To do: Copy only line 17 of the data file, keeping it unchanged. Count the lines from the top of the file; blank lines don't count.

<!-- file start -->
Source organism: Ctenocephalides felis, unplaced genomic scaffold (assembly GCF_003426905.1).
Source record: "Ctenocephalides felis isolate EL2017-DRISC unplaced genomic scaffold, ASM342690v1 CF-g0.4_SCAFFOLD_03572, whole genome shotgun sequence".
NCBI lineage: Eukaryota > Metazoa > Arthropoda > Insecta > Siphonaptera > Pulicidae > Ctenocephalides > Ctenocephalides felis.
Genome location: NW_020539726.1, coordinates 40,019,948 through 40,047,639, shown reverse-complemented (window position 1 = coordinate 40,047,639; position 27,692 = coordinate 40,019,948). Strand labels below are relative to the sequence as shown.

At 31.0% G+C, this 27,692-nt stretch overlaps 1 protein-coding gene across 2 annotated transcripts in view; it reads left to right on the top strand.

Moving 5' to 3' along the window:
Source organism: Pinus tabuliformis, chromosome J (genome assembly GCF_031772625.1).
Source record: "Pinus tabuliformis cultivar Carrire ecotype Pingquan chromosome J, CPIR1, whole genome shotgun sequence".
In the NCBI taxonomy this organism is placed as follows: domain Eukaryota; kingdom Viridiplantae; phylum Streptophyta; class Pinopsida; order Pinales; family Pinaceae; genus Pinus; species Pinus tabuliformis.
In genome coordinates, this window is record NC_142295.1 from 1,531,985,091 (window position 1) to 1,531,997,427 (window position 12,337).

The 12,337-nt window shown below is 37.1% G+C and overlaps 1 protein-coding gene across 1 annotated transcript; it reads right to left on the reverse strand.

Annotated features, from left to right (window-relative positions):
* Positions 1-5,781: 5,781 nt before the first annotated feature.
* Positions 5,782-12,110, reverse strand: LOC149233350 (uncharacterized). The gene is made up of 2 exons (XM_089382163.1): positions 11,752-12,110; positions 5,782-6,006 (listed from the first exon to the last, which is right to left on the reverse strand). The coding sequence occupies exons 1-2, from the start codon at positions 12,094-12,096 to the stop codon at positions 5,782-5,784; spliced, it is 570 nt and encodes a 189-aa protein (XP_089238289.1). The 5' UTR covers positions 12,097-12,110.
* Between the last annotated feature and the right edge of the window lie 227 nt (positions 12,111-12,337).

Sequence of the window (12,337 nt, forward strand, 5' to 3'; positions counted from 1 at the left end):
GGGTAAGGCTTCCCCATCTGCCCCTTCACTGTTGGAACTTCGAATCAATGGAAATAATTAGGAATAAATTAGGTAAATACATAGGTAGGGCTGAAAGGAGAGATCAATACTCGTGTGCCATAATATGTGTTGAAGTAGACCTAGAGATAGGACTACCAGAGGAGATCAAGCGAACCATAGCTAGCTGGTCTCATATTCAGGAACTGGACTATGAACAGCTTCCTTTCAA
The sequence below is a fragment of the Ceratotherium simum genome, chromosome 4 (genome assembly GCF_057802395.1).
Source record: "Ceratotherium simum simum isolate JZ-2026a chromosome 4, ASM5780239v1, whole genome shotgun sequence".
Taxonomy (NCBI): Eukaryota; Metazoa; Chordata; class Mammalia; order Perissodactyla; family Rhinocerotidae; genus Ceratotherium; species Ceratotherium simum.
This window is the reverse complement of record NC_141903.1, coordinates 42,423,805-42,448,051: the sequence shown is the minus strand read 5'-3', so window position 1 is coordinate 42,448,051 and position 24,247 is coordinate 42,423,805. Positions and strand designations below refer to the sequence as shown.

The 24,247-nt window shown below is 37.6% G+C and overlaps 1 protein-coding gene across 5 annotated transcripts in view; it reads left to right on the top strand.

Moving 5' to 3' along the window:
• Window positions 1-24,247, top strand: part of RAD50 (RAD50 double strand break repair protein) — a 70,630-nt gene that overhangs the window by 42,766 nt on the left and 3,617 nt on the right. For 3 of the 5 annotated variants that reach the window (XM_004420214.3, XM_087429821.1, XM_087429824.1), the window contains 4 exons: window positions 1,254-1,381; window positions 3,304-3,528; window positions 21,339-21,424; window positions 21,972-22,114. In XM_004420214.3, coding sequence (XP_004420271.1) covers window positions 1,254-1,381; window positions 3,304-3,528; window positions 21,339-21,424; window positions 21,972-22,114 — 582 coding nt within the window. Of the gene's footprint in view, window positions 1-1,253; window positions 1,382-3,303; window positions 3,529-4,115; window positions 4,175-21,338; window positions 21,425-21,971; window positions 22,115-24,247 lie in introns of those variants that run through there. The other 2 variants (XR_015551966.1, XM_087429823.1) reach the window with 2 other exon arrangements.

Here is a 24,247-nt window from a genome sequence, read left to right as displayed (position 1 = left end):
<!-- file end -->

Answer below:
GGGTAAGGCTTCCCCATCTGCCCCTTCACTGTTGGAACTTCGAATCAATGGAAATAATTAGGAATAAATTAGGTAAATACATAGGTAGGGCTGAAAGGAGAGATCAATACTCGTGTGCCATAATATGTGTTGAAGTAGACCTAGAGATAGGACTACCAGAGGAGATCAAGCGAACCATAGCTAGCTGGTCTCATATTCAGGAACTGGACTATGAACAGCTTCCTTTCAA